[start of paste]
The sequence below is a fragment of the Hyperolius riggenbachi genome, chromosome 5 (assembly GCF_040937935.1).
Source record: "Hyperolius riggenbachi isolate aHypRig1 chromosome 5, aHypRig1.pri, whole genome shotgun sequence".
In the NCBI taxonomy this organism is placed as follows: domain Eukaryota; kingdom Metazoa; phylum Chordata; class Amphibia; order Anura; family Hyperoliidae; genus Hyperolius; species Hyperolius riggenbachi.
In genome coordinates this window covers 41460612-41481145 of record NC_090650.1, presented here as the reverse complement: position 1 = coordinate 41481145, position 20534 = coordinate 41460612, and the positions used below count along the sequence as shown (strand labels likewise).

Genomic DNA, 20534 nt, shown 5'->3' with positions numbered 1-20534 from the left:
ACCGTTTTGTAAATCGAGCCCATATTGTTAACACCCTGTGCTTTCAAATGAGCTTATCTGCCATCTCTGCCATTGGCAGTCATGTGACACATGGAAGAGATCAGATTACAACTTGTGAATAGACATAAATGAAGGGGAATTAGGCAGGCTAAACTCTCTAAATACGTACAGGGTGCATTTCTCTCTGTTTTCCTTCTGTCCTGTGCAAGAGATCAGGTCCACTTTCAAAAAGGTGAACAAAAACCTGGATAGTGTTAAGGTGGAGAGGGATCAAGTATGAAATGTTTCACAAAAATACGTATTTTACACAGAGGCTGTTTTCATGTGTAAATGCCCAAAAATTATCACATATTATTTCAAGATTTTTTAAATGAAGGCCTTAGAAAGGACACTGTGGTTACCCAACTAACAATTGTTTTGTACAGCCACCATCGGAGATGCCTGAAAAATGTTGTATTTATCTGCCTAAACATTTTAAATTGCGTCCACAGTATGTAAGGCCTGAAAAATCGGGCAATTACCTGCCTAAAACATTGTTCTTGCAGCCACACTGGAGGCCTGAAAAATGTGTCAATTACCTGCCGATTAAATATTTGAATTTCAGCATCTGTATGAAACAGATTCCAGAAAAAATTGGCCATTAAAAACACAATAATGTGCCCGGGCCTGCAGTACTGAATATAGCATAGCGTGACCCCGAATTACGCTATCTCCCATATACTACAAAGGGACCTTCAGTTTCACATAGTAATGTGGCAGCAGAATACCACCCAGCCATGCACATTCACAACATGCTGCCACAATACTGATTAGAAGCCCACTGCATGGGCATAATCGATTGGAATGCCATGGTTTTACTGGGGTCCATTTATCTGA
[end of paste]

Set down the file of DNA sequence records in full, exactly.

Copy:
The sequence below is a fragment of the Hyperolius riggenbachi genome, chromosome 5 (assembly GCF_040937935.1).
Source record: "Hyperolius riggenbachi isolate aHypRig1 chromosome 5, aHypRig1.pri, whole genome shotgun sequence".
In the NCBI taxonomy this organism is placed as follows: domain Eukaryota; kingdom Metazoa; phylum Chordata; class Amphibia; order Anura; family Hyperoliidae; genus Hyperolius; species Hyperolius riggenbachi.
In genome coordinates this window covers 41460612-41481145 of record NC_090650.1, presented here as the reverse complement: position 1 = coordinate 41481145, position 20534 = coordinate 41460612, and the positions used below count along the sequence as shown (strand labels likewise).

Genomic DNA, 20534 nt, shown 5'->3' with positions numbered 1-20534 from the left:
ACCGTTTTGTAAATCGAGCCCATATTGTTAACACCCTGTGCTTTCAAATGAGCTTATCTGCCATCTCTGCCATTGGCAGTCATGTGACACATGGAAGAGATCAGATTACAACTTGTGAATAGACATAAATGAAGGGGAATTAGGCAGGCTAAACTCTCTAAATACGTACAGGGTGCATTTCTCTCTGTTTTCCTTCTGTCCTGTGCAAGAGATCAGGTCCACTTTCAAAAAGGTGAACAAAAACCTGGATAGTGTTAAGGTGGAGAGGGATCAAGTATGAAATGTTTCACAAAAATACGTATTTTACACAGAGGCTGTTTTCATGTGTAAATGCCCAAAAATTATCACATATTATTTCAAGATTTTTTAAATGAAGGCCTTAGAAAGGACACTGTGGTTACCCAACTAACAATTGTTTTGTACAGCCACCATCGGAGATGCCTGAAAAATGTTGTATTTATCTGCCTAAACATTTTAAATTGCGTCCACAGTATGTAAGGCCTGAAAAATCGGGCAATTACCTGCCTAAAACATTGTTCTTGCAGCCACACTGGAGGCCTGAAAAATGTGTCAATTACCTGCCGATTAAATATTTGAATTTCAGCATCTGTATGAAACAGATTCCAGAAAAAATTGGCCATTAAAAACACAATAATGTGCCCGGGCCTGCAGTACTGAATATAGCATAGCGTGACCCCGAATTACGCTATCTCCCATATACTACAAAGGGACCTTCAGTTTCACATAGTAATGTGGCAGCAGAATACCACCCAGCCATGCACATTCACAACATGCTGCCACAATACTGATTAGAAGCCCACTGCATGGGCATAATCGATTGGAATGCCATGGTTTTACTGGGGTCCATTTATCTGA